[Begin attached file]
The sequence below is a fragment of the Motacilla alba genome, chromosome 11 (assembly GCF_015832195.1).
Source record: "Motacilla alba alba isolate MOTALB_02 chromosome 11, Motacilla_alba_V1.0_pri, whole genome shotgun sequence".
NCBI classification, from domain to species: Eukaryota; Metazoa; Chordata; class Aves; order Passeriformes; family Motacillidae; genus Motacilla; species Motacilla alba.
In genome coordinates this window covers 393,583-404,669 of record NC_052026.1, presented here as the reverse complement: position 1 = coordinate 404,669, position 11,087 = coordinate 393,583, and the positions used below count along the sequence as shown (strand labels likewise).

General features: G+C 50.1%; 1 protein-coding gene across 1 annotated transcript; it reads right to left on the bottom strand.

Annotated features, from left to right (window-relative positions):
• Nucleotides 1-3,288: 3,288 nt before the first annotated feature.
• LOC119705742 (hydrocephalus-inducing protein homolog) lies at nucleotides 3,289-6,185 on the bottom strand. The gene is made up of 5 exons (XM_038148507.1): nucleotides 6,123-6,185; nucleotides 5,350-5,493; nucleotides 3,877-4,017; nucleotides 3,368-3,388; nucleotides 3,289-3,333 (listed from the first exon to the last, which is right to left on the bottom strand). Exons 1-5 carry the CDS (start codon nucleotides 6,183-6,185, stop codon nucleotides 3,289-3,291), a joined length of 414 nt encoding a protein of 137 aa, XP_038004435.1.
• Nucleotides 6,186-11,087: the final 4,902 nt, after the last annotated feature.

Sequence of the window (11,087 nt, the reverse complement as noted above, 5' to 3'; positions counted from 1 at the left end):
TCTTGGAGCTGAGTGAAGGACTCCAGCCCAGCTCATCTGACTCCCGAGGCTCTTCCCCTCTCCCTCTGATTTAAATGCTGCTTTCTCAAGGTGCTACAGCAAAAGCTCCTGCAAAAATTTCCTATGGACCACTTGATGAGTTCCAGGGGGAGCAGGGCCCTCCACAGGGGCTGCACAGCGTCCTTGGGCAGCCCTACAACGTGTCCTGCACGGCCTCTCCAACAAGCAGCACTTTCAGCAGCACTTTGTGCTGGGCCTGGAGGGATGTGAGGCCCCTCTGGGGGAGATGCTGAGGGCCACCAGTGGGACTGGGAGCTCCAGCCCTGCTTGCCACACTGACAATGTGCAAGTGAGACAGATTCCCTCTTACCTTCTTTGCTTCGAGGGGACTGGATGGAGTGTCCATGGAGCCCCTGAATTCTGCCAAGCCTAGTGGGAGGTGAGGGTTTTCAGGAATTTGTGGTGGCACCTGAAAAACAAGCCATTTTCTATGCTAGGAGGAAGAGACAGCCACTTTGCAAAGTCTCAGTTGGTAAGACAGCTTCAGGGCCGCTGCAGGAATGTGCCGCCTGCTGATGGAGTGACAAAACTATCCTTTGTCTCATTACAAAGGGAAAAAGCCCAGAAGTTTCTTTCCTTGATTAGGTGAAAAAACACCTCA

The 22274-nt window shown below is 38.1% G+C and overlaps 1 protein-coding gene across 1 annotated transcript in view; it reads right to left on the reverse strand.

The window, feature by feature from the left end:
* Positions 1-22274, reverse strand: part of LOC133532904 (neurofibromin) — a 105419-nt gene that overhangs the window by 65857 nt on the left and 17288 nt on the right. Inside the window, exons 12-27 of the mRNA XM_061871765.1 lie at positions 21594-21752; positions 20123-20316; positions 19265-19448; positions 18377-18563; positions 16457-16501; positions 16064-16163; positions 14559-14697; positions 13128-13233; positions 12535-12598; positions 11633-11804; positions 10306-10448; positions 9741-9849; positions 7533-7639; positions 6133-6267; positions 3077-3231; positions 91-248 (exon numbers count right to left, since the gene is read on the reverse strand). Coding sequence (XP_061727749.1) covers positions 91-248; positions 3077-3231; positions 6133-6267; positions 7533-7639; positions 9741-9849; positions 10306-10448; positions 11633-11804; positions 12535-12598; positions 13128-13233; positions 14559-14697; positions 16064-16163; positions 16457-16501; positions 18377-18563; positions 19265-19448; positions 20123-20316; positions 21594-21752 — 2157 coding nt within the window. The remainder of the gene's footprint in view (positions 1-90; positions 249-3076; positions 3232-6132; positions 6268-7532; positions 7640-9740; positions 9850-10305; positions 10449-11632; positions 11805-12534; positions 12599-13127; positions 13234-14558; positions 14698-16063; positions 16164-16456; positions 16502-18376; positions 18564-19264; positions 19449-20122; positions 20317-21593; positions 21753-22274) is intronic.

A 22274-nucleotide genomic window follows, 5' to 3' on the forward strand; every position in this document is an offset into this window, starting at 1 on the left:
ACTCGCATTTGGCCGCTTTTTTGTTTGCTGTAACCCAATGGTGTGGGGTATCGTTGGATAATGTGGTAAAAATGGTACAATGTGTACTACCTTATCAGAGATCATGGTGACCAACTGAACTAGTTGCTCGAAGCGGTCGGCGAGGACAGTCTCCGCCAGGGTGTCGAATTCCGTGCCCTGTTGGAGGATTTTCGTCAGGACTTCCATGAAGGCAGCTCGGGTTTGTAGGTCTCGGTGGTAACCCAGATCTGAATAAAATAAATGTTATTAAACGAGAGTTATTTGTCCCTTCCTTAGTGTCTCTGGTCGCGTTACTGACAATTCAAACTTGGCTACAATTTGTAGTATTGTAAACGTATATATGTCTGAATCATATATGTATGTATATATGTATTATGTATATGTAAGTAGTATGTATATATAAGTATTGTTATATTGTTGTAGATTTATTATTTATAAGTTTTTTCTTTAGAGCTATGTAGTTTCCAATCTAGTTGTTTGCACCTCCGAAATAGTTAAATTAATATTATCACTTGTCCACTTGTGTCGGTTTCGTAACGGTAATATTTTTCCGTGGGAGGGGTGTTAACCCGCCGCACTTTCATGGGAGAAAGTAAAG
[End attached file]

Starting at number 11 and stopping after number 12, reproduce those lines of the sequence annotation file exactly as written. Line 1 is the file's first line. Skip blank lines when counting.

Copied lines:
TCTTGGAGCTGAGTGAAGGACTCCAGCCCAGCTCATCTGACTCCCGAGGCTCTTCCCCTCTCCCTCTGATTTAAATGCTGCTTTCTCAAGGTGCTACAGCAAAAGCTCCTGCAAAAATTTCCTATGGACCACTTGATGAGTTCCAGGGGGAGCAGGGCCCTCCACAGGGGCTGCACAGCGTCCTTGGGCAGCCCTACAACGTGTCCTGCACGGCCTCTCCAACAAGCAGCACTTTCAGCAGCACTTTGTGCTGGGCCTGGAGGGATGTGAGGCCCCTCTGGGGGAGATGCTGAGGGCCACCAGTGGGACTGGGAGCTCCAGCCCTGCTTGCCACACTGACAATGTGCAAGTGAGACAGATTCCCTCTTACCTTCTTTGCTTCGAGGGGACTGGATGGAGTGTCCATGGAGCCCCTGAATTCTGCCAAGCCTAGTGGGAGGTGAGGGTTTTCAGGAATTTGTGGTGGCACCTGAAAAACAAGCCATTTTCTATGCTAGGAGGAAGAGACAGCCACTTTGCAAAGTCTCAGTTGGTAAGACAGCTTCAGGGCCGCTGCAGGAATGTGCCGCCTGCTGATGGAGTGACAAAACTATCCTTTGTCTCATTACAAAGGGAAAAAGCCCAGAAGTTTCTTTCCTTGATTAGGTGAAAAAACACCTCA

The 22274-nt window shown below is 38.1% G+C and overlaps 1 protein-coding gene across 1 annotated transcript in view; it reads right to left on the reverse strand.